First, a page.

Obtaining an original birth certificate
If you are adopted and aged 20 or over, the Adult Adoption Information Act 1985 allows you to apply for a copy of your original birth certificate. Birth Certificates and Adoption page at the Department of Internal Affairs website outlines the process and has links to the required forms.
Your certificate will be sent to the branch of the Adoption Information and Services Unit which is nearest your home. This certificate will give the date and place of your birth, sex, and original first names if they were put on the register. It may show basic birth parent details.
If the details of one or both of your birth parents appear on the original birth certificate you will be sent a list of counsellors. You must tell the Registrar-General who you have chosen from this list and your birth certificate will be sent to the relevant counsellor. This person will contact you and arrange for you to collect the certificate. You can discuss with him/her ways of searching for your birth parents and making a sensitive approach.
Tracing your birth mother or father
Your adoptive family may know more details. Ask them first.
Your birth mother’s first and family names will be on your original certificate. If she had an uncommon surname look on the NZ White pages. Also try the electoral rolls which are held at Central Library Manchester.
If you don’t find her, it may be because your birth mother married after the adoption and has a new surname. You can obtain a copy of her marriage registration details from Births, Deaths and Marriages.
Ask for an electronic print-out. This will include information on the officiating minister and witnesses and may lead you to people who know about your birth mother and her family.
Another suggestion is to look for your birth mother’s birth registration details by looking through the index to births on microfiche at Central Library Manchester. Her age will have been given on your original birth certificate so it is easy to work out when she would have been born. Her registration details will tell you who her parents (your birth grandparents) were. They may be still alive and able to be contacted to give you help.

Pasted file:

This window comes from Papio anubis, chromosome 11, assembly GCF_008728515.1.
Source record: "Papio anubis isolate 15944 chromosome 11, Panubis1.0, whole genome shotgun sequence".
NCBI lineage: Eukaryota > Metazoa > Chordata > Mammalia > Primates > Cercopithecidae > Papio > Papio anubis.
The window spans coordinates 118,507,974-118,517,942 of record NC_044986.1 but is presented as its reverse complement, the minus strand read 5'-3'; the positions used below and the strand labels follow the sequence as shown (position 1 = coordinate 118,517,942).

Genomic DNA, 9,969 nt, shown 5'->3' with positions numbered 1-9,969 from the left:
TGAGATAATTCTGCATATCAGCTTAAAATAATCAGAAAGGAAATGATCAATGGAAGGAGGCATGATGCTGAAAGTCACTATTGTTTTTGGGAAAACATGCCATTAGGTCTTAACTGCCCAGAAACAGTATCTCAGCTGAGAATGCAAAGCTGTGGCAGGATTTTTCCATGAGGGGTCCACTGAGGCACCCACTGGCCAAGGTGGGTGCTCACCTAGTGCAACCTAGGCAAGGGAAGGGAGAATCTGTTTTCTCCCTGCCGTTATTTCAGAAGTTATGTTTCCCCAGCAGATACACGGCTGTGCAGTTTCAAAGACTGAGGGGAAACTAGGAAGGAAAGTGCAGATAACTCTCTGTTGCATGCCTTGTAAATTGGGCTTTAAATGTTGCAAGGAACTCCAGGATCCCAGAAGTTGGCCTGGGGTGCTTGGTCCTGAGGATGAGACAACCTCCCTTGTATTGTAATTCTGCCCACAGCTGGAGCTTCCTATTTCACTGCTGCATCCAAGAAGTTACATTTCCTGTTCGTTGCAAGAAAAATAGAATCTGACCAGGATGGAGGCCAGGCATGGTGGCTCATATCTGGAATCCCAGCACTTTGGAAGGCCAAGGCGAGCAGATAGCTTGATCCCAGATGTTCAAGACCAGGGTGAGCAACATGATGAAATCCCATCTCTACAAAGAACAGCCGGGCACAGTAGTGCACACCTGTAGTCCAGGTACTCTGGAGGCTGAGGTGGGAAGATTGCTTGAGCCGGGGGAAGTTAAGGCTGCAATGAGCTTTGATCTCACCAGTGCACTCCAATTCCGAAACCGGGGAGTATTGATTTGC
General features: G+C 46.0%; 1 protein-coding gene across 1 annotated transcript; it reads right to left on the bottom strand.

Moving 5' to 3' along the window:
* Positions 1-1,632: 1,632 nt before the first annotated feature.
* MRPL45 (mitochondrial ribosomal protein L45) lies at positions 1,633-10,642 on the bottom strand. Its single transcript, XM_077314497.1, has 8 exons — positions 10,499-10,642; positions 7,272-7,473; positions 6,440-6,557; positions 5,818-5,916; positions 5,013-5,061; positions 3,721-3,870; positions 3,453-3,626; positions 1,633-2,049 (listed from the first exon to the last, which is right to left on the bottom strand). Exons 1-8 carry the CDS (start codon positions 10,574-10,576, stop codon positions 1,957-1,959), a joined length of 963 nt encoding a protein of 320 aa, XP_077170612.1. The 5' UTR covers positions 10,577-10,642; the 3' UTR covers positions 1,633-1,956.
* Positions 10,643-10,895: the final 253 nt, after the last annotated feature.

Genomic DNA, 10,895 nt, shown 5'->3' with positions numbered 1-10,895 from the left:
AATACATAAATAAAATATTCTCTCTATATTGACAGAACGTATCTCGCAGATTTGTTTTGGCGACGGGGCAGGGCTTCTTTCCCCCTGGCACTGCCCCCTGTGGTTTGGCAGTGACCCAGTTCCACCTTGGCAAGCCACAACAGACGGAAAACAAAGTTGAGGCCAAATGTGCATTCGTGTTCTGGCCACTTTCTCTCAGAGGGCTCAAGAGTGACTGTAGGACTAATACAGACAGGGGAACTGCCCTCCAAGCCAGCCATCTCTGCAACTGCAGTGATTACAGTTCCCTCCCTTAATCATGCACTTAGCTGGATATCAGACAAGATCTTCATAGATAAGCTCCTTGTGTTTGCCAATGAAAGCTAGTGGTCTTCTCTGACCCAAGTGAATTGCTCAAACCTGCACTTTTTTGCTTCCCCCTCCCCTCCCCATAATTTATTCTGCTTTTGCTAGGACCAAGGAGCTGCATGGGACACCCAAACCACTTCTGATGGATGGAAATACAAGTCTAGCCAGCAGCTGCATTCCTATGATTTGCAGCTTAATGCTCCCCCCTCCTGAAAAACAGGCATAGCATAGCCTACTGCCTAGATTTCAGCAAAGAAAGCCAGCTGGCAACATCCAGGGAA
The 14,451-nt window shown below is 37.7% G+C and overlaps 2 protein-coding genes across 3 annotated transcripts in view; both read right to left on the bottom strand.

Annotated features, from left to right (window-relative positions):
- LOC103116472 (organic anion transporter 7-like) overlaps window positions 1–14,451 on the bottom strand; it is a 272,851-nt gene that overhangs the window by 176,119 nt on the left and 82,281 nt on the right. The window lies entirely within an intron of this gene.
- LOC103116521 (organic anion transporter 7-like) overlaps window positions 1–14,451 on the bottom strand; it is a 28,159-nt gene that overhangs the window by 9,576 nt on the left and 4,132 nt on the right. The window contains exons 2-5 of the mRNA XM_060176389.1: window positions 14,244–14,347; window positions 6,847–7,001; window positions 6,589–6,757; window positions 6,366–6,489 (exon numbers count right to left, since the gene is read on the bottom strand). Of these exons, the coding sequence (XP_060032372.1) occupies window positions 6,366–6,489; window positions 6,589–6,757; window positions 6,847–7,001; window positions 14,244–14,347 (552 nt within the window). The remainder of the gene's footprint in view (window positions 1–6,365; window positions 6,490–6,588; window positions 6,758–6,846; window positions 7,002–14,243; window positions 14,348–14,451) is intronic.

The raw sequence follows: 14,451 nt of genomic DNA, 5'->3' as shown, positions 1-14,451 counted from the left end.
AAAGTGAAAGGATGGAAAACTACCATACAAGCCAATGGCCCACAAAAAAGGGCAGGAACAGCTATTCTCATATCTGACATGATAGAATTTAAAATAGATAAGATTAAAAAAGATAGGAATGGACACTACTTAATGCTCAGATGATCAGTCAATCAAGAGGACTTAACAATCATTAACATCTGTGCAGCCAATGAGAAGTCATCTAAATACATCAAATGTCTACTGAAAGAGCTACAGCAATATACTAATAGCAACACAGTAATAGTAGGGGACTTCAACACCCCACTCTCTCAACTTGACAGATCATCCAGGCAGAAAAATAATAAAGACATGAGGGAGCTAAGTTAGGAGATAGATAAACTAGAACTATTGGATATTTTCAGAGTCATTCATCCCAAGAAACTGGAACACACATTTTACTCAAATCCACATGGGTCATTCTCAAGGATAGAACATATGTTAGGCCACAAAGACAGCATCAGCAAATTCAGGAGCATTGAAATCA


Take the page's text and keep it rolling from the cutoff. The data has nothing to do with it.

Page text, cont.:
Your birth father will not be mentioned unless he is on the original birth certificate. The Adoption Unit may have information about him but may not give you this if it would identify him. You will need to ask your birth mother or birth relatives for information about your birth father.
No birth parents given on your birth certificate?
If there are no details of your birth parents on the birth certificate, a veto has been placed by them. You will receive the certificate directly at the address you have provided on the form, together with a list of counsellors. You may want to discuss the situation with one of them. A veto lasts for ten years but can be lifted at any time. Sometimes birth parents provide a letter of explanation as to why they placed a veto and you may ask if Child, Youth and Family holds any information about your adoption by contacting Adoption Services.
Even if you find a veto has been placed you can still continue your search. A veto only stops identifying information being released. This seldom happens now because there are few vetoes.
Organisations which can help
- Adoption Services
- at the Department of Child, Youth and Family, offers support and information for adopted adults who are searching for birth parents, both pre- and post-reunion.
- They can request a New Zealand-wide search for marriage and death information 1991-
- They can do a similar search in Australia
- Work from names on an original birth certificate to obtain current addresses
- Search CINCH for adoption support organisations
If you need any more help ask at any desk at our libraries.